• What advice would you give...? - I ask students to make comics or other creative works that could provide success tips to younger students. This makes it meaningful for them. I used to also give high school seniors a much loved assignment where they had to write letters filled with advice addressed to their past selves when they were freshmen. It is a good activity for teachers too!

Saturday, November 23, 2013

Week Two of the Smart Jams Project

Crystal and I finished up the second week of our Smart Jams music video project for 5th grade.  I was really encouraged by the students' work!

For the third session with the students I gave them a worksheet that required them to work together on a few problems in their assigned topic.  After completing those, Crystal and I checked their work and talked to them about the process or information.

Having these conversations about math while in music class was one of the highlights of the week.  More than anything else, that is the value of this project.

The worksheet then asked them to:

  • Summarize what a student needs to know or do to complete a similar problem.
  • List any math terms that should end up in the song.
  • List any common mistakes a student might make when doing such a problem.

For the last step, the students were supposed to begin writing the song.

Here's the worksheet I gave them for the topic of rounding to the tens and hundreds.

The groups all ran out of time in the 45-minute session before they could get far on their songs.  Crystal and I evaluated what they wrote and what we learned from talking with them.  Two things were clear:

  • Some of the topics were going to be hard for them.  I misunderstood how far the students had gone in fractions by this time in 5th grade, so adding with unlike denominators, simplifying and dividing fractions was too much to ask.  Before the next session I adjusted the difficulty in these cases.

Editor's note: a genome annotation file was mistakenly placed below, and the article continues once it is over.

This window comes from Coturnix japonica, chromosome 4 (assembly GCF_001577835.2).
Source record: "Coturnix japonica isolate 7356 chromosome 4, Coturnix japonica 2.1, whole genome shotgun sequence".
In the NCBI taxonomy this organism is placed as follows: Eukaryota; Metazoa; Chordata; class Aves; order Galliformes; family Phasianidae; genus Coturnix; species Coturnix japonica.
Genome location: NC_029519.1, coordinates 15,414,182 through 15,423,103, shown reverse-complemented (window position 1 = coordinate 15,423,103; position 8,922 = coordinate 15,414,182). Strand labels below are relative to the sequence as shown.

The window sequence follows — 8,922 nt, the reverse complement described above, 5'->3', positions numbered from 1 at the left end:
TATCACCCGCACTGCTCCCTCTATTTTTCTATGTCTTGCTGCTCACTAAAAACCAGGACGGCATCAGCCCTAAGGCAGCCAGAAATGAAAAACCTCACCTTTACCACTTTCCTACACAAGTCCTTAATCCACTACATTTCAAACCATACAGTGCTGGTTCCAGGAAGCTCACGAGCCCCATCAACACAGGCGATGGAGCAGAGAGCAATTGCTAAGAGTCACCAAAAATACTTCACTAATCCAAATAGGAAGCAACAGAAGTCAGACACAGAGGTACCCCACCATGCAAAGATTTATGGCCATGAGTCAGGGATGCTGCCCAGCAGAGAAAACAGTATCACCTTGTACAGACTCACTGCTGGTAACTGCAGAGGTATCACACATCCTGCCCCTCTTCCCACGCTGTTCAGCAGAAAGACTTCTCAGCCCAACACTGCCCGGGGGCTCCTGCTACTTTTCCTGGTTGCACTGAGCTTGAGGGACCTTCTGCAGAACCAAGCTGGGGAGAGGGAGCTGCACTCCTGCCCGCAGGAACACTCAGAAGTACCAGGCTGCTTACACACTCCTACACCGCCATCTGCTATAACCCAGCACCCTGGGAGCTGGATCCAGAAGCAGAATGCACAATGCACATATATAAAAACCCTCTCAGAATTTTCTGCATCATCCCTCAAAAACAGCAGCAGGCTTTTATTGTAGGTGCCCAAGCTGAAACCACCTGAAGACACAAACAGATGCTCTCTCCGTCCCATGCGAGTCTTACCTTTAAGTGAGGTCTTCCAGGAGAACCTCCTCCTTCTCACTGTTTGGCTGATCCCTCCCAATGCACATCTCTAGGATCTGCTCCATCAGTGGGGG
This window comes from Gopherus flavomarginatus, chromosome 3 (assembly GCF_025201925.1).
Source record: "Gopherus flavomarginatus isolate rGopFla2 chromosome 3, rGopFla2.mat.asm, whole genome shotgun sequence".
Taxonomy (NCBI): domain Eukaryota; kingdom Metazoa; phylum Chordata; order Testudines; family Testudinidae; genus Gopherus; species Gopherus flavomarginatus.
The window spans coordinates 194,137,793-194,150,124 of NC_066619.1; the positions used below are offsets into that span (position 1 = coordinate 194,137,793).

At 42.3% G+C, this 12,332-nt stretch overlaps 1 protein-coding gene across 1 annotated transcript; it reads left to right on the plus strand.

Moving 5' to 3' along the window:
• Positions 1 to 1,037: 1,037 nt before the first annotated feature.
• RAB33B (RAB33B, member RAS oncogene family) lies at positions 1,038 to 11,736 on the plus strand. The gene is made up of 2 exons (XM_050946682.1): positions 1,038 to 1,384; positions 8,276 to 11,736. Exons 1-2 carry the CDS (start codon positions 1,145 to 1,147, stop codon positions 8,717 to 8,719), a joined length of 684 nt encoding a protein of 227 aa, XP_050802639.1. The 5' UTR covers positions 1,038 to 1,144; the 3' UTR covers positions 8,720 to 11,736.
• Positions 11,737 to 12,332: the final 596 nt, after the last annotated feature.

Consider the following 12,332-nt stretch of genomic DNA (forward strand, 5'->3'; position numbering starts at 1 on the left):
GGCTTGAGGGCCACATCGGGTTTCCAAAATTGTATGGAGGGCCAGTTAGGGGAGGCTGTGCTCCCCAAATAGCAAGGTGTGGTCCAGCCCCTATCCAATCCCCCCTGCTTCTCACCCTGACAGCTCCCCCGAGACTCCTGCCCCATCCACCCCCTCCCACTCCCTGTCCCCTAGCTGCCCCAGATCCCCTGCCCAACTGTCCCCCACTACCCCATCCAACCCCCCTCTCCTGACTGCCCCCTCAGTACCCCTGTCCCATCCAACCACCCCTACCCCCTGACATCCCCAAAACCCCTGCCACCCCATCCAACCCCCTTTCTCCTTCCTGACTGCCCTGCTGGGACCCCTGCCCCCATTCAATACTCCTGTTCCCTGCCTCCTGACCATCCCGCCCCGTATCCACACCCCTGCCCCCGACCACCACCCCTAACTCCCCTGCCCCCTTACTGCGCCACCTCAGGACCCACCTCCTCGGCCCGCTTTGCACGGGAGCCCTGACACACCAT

• They were not natural songwriters!  That should be a given, but I needed to try this just to see.
I wasn't discouraged by the fact that the songs were not coming along well.  I just accpted that would be one of the biggest hurdles.  (I previously thought it would be fitting their words to a beat, but we'll see how that goes next week.)

We decided they needed a lot more direction on going from the concepts to an original chorus.

Then, as an artist and musician, I was most excited about how the second session of the week went.

For this session I wrote what I called "math words" that explained the steps or vital information for the different topics.  The students had already done this on their worksheets, but to be sure there was no confusion, I built upon what they had written or what we talked about in the groups.

I made a sample list of math words that described how to add two digit numbers when regrouping was necessary.  I displayed this slide for the class:
It's important to note for the videos that we will probably have an animation of their math problem being worked out while they perform the chorus.  That way the chorus doesn't have to stand alone, explaining every detail of what's going on.